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, 39 (9), 883-898; quiz 899

[Rupture of the Anterior Cruciate Ligament. Diagnostics and Therapy]

[Article in German]

[Rupture of the Anterior Cruciate Ligament. Diagnostics and Therapy]

[Article in German]
W Teske et al. Orthopade.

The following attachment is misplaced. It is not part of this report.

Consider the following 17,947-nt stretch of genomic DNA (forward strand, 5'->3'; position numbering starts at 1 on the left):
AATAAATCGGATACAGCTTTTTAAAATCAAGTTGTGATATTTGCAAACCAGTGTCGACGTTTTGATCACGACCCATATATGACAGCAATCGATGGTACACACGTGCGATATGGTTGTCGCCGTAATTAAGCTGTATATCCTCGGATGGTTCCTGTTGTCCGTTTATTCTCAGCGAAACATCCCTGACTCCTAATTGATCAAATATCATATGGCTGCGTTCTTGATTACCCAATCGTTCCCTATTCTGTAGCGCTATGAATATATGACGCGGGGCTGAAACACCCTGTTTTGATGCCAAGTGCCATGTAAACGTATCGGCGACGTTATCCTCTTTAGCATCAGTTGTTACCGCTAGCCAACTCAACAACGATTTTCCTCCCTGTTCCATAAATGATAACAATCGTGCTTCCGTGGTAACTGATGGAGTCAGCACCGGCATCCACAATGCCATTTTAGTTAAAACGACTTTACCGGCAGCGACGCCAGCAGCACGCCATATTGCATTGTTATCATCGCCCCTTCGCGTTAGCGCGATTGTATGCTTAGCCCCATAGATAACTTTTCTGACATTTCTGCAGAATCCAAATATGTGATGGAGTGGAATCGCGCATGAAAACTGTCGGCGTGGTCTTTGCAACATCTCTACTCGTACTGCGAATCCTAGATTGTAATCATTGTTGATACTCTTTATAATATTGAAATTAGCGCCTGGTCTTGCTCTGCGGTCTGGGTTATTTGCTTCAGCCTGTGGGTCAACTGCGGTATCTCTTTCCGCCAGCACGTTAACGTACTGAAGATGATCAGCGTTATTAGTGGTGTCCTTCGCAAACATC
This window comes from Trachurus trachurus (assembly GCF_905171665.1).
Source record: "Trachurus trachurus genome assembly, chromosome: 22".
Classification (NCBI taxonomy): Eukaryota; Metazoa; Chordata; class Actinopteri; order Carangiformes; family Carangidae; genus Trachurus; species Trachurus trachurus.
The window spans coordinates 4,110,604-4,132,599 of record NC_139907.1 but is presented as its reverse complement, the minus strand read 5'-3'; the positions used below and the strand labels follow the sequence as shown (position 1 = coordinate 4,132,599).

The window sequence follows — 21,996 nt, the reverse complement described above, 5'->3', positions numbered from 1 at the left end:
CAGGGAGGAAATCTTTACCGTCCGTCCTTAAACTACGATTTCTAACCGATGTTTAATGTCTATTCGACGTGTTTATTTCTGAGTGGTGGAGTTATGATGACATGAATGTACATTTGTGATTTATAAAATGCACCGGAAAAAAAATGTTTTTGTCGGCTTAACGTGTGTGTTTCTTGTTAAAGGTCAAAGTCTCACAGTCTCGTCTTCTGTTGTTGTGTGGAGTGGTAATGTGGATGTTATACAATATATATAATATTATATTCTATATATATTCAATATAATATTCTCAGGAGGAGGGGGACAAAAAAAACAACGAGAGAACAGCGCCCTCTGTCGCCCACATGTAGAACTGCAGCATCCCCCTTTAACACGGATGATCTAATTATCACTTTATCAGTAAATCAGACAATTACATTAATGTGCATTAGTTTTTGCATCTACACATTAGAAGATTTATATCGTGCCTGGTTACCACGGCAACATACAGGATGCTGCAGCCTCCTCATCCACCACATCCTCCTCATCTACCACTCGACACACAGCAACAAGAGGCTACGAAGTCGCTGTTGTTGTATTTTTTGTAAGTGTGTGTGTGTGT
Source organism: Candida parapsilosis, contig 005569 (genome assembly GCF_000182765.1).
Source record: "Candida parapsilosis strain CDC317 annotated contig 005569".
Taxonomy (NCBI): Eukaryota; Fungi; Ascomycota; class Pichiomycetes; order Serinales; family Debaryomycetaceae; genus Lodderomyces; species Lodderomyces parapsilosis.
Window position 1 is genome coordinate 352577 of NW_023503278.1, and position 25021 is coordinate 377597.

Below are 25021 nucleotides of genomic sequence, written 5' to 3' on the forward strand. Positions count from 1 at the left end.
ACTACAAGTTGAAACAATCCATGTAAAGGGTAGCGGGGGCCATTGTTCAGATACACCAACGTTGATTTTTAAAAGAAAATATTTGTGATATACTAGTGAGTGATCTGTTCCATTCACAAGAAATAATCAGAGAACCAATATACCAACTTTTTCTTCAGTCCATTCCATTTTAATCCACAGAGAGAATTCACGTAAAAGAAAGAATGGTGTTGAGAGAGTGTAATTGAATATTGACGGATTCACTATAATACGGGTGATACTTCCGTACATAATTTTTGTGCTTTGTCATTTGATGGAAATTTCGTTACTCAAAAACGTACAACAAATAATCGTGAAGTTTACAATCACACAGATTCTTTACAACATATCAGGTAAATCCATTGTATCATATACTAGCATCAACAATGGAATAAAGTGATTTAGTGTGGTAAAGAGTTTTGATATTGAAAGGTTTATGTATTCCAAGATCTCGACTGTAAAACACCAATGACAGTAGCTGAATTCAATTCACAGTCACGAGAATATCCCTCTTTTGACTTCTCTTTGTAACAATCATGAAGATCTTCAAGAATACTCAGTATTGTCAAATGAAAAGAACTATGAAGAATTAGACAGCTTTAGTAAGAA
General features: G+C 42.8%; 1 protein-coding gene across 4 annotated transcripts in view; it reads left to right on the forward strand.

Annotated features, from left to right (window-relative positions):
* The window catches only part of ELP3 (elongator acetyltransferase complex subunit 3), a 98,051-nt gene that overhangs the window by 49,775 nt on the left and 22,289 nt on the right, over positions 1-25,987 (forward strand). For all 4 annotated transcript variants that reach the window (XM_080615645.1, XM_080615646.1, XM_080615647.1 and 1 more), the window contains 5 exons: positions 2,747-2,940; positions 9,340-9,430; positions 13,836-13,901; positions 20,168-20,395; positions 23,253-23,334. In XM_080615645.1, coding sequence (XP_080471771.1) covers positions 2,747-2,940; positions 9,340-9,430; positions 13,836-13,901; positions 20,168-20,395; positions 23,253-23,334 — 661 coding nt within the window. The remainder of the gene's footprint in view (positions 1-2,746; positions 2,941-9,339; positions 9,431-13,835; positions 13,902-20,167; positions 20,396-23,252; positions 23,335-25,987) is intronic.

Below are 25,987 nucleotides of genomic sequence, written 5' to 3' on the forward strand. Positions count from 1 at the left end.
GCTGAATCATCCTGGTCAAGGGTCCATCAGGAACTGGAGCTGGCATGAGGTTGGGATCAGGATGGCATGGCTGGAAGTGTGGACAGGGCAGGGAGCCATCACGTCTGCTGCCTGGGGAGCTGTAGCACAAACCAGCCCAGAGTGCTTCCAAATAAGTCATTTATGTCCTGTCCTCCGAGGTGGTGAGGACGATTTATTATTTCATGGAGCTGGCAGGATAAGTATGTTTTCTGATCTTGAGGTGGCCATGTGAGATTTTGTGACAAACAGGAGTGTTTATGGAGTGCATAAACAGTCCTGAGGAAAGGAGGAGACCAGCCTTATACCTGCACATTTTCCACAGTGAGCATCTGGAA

Rupture of the anterior cruciate ligament (ACL) is the most common ligamentous knee injury. The knee is stabilized by the cruciate ligaments and the collateral ligaments. The ACL originates from the inner surface of the lateral condyle of the femur, runs in an anterior medial direction and inserts at the tibial plateau in the intercondyle area. The most common injury is an indirect knee trauma, typically a joint torsion in sports. Patients often describe a snapping noise followed by hemarthrosis. Concomitant injuries are lesions of the medial collateral ligament, the medial meniscus (unhappy triad) and chondral fractures. The age peak is between 15 and 30 years with a higher incidence in females. The cardinal symptom of the ACL rupture is the giving way phenomenon. The clinical diagnosis is provided by a positive Lachman test, a positive pivot shift test and the anterior drawer test. Fractures can be excluded by X-ray examination. Magnetic resonance imaging (MRI) allows the evaluation of the internal knee structures. ACL repair is carried out by arthroscopically assisted bone-tendon-bone or semitendinosus grafting techniques. Early rehabilitation is important for a good functional outcome.

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